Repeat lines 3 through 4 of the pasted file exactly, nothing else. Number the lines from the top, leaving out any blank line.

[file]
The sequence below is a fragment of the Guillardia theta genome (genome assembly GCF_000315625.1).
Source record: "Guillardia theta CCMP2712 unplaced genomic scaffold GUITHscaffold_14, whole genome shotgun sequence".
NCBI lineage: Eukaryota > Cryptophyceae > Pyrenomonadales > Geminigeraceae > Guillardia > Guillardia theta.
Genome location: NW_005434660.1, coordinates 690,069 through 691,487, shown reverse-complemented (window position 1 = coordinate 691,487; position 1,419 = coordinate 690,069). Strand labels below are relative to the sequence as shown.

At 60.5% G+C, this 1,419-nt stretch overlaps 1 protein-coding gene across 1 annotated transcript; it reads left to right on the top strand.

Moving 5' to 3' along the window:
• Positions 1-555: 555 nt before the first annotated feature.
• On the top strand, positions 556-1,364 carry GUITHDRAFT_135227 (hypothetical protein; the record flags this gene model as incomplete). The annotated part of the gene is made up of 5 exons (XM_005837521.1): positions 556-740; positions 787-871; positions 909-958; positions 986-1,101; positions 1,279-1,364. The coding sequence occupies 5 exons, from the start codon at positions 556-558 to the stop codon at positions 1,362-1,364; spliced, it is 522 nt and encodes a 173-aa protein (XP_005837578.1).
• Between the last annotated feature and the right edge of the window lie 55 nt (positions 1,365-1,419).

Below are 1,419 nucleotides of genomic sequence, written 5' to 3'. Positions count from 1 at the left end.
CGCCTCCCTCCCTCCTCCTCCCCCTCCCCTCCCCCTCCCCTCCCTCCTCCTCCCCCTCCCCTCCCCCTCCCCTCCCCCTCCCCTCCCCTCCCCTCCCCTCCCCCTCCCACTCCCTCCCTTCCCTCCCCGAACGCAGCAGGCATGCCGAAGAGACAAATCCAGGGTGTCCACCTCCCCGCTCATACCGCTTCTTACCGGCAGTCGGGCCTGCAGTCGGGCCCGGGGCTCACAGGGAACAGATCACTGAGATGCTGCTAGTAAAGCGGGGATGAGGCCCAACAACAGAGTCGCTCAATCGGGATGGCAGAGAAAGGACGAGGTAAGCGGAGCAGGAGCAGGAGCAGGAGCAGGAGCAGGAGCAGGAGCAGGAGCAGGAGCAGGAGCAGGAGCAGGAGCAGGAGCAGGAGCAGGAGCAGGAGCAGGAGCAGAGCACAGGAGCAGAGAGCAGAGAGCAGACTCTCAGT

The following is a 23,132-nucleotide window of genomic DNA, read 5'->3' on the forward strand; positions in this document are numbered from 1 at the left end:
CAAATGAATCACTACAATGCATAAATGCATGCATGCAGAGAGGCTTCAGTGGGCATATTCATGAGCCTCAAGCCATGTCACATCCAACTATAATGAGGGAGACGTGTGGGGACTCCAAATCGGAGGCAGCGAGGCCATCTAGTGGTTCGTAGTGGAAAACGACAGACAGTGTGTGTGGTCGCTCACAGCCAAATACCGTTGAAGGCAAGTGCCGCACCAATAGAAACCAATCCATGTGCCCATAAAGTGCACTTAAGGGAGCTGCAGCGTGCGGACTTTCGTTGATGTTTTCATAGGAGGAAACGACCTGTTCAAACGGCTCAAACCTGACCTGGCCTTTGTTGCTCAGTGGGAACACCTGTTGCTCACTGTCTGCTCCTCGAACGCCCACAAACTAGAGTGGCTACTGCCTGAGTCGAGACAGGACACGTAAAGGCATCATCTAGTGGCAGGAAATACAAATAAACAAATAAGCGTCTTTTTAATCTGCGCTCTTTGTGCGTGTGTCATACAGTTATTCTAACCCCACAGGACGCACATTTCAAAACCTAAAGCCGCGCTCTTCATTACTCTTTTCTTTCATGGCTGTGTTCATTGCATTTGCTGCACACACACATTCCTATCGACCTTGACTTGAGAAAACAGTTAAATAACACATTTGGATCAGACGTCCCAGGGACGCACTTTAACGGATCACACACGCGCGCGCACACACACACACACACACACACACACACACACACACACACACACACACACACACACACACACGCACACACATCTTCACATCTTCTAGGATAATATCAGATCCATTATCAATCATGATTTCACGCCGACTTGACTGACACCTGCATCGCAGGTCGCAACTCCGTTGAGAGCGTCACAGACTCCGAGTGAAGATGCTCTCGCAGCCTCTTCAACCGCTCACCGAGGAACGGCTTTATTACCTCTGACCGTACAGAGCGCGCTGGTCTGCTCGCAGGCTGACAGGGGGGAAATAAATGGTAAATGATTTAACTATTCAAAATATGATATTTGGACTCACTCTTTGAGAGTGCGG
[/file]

NCBI lineage: Eukaryota > Cryptophyceae > Pyrenomonadales > Geminigeraceae > Guillardia > Guillardia theta.
Genome location: NW_005434660.1, coordinates 690,069 through 691,487, shown reverse-complemented (window position 1 = coordinate 691,487; position 1,419 = coordinate 690,069). Strand labels below are relative to the sequence as shown.